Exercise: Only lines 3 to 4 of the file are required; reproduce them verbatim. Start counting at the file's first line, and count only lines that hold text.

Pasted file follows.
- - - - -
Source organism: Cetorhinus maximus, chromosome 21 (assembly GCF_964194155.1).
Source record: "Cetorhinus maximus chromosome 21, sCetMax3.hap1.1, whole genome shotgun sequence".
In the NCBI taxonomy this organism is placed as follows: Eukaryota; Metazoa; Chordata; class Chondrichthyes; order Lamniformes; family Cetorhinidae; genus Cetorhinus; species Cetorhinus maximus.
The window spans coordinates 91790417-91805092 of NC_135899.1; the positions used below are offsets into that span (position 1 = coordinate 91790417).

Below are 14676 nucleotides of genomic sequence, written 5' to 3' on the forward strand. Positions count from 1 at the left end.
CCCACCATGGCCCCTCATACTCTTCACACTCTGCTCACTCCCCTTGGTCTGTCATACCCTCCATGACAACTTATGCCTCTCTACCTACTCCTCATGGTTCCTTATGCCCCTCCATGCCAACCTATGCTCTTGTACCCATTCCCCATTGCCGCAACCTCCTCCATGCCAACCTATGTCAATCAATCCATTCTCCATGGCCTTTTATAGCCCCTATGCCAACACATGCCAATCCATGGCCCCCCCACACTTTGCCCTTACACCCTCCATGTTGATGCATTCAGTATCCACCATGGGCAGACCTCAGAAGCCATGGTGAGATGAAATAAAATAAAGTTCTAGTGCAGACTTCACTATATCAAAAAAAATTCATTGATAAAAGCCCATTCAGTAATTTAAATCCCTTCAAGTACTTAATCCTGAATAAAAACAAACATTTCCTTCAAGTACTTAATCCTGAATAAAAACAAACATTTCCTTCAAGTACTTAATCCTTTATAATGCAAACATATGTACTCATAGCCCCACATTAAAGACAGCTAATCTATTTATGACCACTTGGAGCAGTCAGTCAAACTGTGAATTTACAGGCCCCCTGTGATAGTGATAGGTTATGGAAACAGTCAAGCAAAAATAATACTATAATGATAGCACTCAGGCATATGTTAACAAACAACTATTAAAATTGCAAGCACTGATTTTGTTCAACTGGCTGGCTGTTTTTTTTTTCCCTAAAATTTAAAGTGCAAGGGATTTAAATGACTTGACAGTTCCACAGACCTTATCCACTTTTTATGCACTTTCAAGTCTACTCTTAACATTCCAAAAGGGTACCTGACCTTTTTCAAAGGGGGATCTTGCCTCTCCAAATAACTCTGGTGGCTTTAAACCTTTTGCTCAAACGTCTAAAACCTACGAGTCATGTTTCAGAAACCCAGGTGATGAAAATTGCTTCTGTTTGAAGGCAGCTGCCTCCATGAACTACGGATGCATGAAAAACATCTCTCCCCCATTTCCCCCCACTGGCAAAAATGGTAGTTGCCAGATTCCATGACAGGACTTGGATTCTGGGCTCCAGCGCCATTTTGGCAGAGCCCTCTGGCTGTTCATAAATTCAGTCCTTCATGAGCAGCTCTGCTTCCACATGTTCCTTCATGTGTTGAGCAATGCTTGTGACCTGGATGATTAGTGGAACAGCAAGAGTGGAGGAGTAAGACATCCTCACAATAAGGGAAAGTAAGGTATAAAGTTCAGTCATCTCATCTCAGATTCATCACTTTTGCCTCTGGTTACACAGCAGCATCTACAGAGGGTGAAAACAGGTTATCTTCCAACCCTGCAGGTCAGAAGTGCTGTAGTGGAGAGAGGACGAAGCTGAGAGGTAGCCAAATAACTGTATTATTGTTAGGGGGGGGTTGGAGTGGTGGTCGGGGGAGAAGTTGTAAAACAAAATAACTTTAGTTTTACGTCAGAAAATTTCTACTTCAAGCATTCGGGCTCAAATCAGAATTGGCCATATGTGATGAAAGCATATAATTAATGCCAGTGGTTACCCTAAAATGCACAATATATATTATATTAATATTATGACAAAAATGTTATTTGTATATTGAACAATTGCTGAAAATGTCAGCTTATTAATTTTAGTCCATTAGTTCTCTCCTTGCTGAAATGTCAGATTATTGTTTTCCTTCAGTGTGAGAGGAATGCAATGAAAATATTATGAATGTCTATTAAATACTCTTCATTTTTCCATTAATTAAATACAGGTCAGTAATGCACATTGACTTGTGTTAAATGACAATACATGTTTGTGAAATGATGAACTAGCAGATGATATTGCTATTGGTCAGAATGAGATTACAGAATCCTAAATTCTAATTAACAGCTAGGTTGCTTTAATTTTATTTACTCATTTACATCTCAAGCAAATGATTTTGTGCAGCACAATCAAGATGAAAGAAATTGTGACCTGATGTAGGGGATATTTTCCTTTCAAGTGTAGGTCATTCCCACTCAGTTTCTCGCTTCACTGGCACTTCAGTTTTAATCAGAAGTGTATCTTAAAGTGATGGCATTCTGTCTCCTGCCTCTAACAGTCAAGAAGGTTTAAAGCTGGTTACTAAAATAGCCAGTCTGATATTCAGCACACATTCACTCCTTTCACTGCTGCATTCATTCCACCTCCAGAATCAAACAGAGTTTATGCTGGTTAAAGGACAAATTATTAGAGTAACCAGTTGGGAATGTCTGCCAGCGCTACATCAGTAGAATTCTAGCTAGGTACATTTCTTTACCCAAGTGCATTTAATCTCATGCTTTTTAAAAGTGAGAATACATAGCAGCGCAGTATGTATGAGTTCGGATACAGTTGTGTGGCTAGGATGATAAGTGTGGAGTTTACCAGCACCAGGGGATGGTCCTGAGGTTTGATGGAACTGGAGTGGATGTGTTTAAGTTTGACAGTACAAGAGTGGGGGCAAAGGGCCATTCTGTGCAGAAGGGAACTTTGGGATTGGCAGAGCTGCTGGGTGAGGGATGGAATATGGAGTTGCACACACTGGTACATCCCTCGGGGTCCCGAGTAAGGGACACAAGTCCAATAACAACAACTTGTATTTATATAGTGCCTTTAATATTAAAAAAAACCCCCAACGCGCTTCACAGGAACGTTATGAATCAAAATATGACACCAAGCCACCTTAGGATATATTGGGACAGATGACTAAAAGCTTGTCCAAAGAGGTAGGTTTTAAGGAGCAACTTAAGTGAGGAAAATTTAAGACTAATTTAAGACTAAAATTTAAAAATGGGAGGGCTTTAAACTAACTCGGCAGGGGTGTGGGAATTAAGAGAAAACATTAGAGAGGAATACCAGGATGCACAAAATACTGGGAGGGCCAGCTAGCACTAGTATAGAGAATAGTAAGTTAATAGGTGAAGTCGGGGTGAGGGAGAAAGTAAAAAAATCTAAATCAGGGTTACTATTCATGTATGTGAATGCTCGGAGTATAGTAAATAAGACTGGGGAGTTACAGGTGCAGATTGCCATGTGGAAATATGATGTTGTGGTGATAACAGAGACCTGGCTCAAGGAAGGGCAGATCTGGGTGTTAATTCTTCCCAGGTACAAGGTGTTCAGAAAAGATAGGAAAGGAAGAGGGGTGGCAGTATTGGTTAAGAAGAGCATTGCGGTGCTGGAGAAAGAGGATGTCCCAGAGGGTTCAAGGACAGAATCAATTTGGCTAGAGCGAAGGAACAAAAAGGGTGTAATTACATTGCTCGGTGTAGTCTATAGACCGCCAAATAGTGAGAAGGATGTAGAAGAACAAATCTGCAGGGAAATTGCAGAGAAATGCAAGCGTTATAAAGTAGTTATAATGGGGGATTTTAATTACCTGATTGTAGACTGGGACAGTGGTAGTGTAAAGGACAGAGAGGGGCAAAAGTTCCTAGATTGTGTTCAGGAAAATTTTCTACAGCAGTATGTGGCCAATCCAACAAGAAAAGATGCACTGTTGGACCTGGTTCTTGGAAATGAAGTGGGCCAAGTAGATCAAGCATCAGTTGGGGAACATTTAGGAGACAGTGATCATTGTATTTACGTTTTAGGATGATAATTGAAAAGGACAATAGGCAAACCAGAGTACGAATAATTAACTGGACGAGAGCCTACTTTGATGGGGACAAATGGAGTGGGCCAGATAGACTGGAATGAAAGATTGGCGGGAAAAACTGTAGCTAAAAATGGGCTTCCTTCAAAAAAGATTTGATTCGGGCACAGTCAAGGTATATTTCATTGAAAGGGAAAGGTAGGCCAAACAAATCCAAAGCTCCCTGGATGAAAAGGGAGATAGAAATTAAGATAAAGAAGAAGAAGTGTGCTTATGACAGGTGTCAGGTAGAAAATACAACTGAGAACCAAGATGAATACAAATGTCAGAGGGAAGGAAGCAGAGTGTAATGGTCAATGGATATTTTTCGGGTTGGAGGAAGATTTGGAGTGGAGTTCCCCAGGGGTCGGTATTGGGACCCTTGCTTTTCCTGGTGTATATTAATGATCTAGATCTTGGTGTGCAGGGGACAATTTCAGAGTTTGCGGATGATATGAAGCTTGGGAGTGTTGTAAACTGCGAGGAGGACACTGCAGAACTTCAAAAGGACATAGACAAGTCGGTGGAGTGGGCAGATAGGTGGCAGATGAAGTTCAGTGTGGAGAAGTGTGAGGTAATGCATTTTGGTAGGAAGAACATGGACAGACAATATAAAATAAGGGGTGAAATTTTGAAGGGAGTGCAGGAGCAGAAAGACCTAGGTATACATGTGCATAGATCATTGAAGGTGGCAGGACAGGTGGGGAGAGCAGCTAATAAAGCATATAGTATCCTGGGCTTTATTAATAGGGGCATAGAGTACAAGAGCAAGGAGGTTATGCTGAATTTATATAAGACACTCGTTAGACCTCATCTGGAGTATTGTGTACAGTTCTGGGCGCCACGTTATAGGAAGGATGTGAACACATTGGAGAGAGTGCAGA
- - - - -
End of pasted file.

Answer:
In the NCBI taxonomy this organism is placed as follows: Eukaryota; Metazoa; Chordata; class Chondrichthyes; order Lamniformes; family Cetorhinidae; genus Cetorhinus; species Cetorhinus maximus.
The window spans coordinates 91790417-91805092 of NC_135899.1; the positions used below are offsets into that span (position 1 = coordinate 91790417).